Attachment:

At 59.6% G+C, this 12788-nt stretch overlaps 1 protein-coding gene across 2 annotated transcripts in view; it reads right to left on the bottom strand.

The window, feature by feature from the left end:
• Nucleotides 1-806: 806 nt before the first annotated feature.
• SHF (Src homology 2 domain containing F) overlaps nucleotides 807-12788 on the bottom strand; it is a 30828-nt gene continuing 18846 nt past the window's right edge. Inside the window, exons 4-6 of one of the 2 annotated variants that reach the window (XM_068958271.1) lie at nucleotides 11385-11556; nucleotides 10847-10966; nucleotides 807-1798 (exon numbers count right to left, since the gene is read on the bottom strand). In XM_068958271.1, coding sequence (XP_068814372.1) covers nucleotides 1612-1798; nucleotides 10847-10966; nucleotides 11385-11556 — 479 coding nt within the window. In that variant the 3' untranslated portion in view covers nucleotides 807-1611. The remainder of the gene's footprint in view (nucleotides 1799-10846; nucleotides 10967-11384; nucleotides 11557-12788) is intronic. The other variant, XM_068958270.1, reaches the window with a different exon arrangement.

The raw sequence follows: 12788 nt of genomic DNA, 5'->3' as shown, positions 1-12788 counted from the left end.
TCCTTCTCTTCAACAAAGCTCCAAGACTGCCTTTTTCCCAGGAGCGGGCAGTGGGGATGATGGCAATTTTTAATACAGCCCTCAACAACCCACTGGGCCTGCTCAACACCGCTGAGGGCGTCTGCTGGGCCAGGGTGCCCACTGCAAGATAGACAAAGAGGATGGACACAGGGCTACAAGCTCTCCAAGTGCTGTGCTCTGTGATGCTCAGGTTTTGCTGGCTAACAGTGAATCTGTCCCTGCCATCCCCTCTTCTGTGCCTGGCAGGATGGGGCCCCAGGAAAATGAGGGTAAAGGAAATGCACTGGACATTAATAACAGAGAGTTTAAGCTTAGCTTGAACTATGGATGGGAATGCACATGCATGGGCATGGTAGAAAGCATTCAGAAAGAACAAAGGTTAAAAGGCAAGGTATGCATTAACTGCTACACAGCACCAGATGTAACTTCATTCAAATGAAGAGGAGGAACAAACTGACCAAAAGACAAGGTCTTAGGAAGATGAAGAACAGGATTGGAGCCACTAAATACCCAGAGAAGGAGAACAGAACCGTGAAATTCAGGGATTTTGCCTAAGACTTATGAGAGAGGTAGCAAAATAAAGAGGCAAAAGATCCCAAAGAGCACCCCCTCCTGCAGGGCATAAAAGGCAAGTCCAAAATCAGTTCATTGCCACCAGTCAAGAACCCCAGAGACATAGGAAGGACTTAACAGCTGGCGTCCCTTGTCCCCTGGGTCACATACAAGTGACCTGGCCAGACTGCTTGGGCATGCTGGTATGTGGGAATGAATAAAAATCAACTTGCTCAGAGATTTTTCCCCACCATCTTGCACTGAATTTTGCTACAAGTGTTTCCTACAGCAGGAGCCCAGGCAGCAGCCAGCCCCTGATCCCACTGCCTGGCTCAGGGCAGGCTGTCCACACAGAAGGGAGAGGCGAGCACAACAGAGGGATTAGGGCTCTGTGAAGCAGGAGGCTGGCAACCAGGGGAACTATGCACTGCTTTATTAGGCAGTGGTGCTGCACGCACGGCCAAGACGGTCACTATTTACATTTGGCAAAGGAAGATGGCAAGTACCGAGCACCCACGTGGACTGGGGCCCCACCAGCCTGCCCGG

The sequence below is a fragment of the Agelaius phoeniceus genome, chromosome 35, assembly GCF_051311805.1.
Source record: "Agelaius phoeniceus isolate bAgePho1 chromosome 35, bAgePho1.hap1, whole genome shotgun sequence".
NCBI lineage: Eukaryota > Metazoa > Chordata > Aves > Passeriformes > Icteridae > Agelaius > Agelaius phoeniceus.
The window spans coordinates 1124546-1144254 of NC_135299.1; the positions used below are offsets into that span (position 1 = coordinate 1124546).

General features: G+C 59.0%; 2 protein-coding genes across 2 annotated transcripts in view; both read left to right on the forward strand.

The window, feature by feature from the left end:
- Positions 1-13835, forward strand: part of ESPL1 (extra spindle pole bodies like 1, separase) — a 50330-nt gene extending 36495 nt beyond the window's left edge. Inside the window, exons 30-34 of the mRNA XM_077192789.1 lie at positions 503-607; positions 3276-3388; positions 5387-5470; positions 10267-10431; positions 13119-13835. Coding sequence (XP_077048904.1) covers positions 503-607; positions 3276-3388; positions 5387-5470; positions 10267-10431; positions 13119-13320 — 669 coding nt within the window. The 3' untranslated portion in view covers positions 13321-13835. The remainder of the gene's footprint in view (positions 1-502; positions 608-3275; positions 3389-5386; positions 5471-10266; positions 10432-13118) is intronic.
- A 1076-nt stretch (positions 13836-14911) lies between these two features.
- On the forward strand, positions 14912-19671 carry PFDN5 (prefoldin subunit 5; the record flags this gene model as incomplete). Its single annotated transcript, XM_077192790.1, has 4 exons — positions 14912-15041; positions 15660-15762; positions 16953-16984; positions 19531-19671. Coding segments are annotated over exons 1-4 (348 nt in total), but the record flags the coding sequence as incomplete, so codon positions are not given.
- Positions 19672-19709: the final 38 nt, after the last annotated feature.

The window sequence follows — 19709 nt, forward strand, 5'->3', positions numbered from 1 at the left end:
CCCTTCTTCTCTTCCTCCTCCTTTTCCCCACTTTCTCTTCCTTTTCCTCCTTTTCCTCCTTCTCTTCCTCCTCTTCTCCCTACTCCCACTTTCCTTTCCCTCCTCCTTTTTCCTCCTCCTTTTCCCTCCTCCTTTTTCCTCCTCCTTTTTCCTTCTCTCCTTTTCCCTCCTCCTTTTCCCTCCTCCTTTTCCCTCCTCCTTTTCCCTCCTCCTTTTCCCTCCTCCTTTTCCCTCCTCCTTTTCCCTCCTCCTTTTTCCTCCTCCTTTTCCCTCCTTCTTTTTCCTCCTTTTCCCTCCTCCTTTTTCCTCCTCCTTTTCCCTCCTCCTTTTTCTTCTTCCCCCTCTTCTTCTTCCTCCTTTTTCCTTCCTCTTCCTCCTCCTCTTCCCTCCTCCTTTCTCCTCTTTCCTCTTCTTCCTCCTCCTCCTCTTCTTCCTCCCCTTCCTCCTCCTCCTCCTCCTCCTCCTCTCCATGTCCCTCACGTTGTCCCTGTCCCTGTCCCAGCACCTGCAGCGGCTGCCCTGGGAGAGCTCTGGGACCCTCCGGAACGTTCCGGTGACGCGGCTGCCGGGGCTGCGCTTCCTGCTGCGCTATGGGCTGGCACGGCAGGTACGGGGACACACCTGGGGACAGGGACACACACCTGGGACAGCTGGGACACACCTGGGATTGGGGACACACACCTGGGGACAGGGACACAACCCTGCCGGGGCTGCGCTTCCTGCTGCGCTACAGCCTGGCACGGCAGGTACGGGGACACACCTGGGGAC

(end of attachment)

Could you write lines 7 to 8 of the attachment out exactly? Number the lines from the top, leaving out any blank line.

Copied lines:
The sequence below is a fragment of the Agelaius phoeniceus genome, chromosome 35, assembly GCF_051311805.1.
Source record: "Agelaius phoeniceus isolate bAgePho1 chromosome 35, bAgePho1.hap1, whole genome shotgun sequence".